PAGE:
# Truss Deflection Problem

Dear Readers, why doesnt the deflection formula depend on moment of inertia (I) or even the second momnet of area that are responsible for the cross-sectional shape of beam. Does that mean in the example below, for a round cross-sectional area vs a triangular cross-sectional are have the same amount of deflection? I feel so confused :)

• $\delta_{H,D}$ means horizontal deflection @ D? Commented Apr 22, 2022 at 12:45
• The answer to this is the same as in your previous question. because each member has axial tension only. If the elastic members do not undergo bending, then their section properties are not used. Possible duplicate of physics.stackexchange.com/q/704848/268448 Commented Apr 22, 2022 at 12:49
• Does this answer your question? Do inertia affect stiffness matrix of beam? Commented Apr 22, 2022 at 22:52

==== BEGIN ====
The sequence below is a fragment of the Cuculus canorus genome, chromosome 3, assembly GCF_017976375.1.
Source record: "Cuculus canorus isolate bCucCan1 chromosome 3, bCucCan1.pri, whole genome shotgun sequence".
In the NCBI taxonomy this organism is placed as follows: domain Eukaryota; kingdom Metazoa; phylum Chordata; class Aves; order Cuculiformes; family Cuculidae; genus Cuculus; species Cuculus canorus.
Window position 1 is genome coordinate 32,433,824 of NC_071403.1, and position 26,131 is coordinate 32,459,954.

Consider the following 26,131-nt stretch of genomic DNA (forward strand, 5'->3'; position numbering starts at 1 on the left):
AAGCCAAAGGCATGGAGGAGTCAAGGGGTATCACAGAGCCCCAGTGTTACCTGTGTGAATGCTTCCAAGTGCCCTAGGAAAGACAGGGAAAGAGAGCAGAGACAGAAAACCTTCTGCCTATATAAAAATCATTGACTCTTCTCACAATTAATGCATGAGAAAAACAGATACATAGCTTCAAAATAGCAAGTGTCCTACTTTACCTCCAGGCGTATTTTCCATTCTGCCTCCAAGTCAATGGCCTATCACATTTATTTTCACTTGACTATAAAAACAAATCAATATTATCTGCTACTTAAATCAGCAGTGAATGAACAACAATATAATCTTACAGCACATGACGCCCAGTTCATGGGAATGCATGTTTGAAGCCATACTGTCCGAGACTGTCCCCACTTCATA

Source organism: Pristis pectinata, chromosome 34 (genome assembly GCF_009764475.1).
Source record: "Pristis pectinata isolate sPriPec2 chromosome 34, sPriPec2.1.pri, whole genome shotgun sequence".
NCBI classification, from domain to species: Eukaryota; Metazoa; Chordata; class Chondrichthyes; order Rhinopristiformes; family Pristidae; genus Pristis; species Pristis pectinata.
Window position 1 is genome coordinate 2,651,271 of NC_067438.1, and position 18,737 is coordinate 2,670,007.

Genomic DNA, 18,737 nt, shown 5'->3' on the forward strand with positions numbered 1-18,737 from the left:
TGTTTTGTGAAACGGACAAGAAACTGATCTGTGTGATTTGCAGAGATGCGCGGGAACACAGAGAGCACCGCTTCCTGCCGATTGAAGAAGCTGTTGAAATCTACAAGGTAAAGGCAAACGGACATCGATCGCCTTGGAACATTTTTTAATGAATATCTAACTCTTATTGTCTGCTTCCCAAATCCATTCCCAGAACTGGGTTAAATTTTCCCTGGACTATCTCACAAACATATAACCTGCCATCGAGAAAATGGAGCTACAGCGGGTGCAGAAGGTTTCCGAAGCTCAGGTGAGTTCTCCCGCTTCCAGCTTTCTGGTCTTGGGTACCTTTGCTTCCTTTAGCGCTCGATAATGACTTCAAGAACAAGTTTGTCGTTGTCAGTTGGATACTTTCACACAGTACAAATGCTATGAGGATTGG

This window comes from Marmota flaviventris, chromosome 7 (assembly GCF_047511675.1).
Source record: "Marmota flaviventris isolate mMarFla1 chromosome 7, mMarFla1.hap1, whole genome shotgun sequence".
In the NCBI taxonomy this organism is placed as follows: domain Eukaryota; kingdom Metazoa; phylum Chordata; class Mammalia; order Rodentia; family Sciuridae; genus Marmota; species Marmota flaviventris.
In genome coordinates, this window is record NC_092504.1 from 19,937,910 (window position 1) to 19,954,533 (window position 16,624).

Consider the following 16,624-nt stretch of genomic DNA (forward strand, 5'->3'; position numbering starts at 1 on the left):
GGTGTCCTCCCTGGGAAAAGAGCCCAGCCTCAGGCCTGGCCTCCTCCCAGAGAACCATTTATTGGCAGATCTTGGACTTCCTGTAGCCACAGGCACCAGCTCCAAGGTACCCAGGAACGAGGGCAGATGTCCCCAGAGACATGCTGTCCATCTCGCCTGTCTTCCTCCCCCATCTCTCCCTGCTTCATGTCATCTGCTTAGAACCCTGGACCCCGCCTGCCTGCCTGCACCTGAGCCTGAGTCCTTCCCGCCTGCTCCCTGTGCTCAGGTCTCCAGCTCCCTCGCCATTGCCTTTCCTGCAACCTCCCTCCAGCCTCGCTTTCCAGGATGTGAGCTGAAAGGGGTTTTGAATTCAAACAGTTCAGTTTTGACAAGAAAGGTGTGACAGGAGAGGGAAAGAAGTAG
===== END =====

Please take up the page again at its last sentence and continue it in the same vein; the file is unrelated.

$$k = \frac{E A}{L}$$
You can clearly see this factor in the deflection formula. The shape of the cross section does not matter, as only the area $$A$$ and elastic modulus $$E$$ determine the elastic properties of the section.
In real life, the joints between members would not allow any rotation, thus needing to carry bending moments to enforce this constraint. Then each member would need to consider both the axial stiffness $$E A/L$$ as well as the bending stiffness $$3 E I/L^3$$.